May 02, 2023

How to avoid forever chemicals in food, drinking water

Across the country, states are banning forever chemicals from consumer products, and some companies are promising to phase out use of the compounds.

But what are we supposed to do in the meantime?

"Forever chemicals," or PFAS, which stands for per- and polyfluoroalkyl substances, are known for their persistent ability to remain in nature — and the body — for years. Certain PFAS have been associated with serious health effects, including infertility, high blood pressure and some cancers, according to the Food and Drug Administration.

Cindy Luppi, the national field director for Clean Water Action, said "it's very hard" for people to avoid products with PFAS.

"For the average consumer, there's no way to avoid it," said Graham Peaslee, a physics professor at the University of Notre Dame. "But, you can do some smart things."

We spoke to PFAS experts about the steps you can take to minimize exposure from the foods you eat. Here's their advice.

States take matters into their own hands to ban ‘forever chemicals’

Grease-resistant fast-food packaging that keeps oil and meat juices from spilling on your clothes often also contain oil-resistant PFAS. This includes the paper wrappers, boxes and other containers used to serve burgers, fries and salads from fast-food chains.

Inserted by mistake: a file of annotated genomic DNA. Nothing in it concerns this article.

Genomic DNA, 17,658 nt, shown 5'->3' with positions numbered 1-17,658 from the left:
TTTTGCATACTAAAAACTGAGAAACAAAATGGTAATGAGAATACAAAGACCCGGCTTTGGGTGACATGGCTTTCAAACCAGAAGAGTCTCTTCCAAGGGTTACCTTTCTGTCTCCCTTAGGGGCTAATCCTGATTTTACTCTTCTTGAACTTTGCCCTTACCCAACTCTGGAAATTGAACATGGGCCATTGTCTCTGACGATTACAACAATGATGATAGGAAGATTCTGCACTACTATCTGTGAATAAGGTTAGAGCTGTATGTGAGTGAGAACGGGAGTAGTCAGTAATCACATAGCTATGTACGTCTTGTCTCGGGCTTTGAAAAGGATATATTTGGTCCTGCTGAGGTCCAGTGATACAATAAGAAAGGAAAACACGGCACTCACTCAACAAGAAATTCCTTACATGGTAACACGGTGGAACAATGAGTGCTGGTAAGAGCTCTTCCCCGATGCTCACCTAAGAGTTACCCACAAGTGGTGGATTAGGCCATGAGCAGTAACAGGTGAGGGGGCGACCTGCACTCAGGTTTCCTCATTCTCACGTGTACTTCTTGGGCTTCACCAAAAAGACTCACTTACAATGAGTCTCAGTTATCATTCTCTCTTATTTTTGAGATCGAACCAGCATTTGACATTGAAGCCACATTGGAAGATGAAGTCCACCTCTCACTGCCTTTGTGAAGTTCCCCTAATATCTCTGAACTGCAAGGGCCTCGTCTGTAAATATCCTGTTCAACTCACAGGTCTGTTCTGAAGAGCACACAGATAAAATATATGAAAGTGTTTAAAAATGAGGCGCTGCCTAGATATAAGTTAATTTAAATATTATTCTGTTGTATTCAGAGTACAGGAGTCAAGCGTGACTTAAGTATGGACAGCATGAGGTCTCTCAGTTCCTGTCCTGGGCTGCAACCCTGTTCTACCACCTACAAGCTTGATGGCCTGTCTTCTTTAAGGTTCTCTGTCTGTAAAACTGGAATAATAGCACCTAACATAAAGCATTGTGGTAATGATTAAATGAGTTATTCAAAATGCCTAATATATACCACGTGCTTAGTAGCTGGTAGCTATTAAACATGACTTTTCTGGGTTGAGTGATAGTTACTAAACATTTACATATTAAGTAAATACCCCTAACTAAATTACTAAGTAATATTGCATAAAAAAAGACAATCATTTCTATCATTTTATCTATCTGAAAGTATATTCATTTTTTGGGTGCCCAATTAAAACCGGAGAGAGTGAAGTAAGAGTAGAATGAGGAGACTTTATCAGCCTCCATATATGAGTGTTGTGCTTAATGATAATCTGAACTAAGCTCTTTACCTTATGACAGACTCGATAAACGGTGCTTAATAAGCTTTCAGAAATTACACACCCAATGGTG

Your risk of exposure to PFAS depends on the "contact time" — the time the food has spent inside of that plastic bag or paper wrapper, said Jamie DeWitt, professor of pharmacology and toxicology at East Carolina University.

Last year, Consumer Reports tested more than 100 food packages and reported higher levels of PFAS in wraps, trays and bags from Burger King, McDonald's, Chick-fil-A and Cava, among others.

The properties that make PFAS such useful compounds for oil-resistant fast-food wrappers (and rain coats) are the same reason these chemicals can then stay in the body.

"These chemicals are unique because of their ability to cause harm at such low levels," said David Andrews, senior scientist at the Environmental Working Group, adding that the chemicals can prove to be a health concern at "parts per trillion" in drinking water. "They actually stick to our blood, and they tend to accumulate in our bodies."

In recent years, a number of major companies, including McDonald's and Burger King, have stated they’re planning to reduce or phase out the use of packaging with forever chemicals.

Consumers can be frustrated because there's no simple way to test products for PFAS, and the chemicals aren't included on ingredient lists. Switching from packaged to fresh foods that don't spend as much time on the shelf can reduce your risk of exposure.

"In general, food packaging is a source of contamination," said Melanie Benesh, vice president of government affairs at the Environmental Working Group. "The fewer packaged foods that you are eating, the less likely you may be to be exposed."

Some packaged foods are potentially exposed to PFAS in materials longer than others. Boxes of cake mix often have the highest concentrations of PFAS because the mix has been sitting in the packaging "for a relatively long period of time," DeWitt said.

Some experts discourage frequent consumption of prepackaged microwave popcorn because the kernels are often sitting in that package of oil and other flavoring for an extended period of time.

Keith Vorst, an associate professor and the director of the Polymer and Food Protection Consortium at Iowa State University, said that when we heat up food in paper linings or plastic containers there's a risk that some PFAS potentially coating the packaging can turn into a vapor and contaminate what we eat.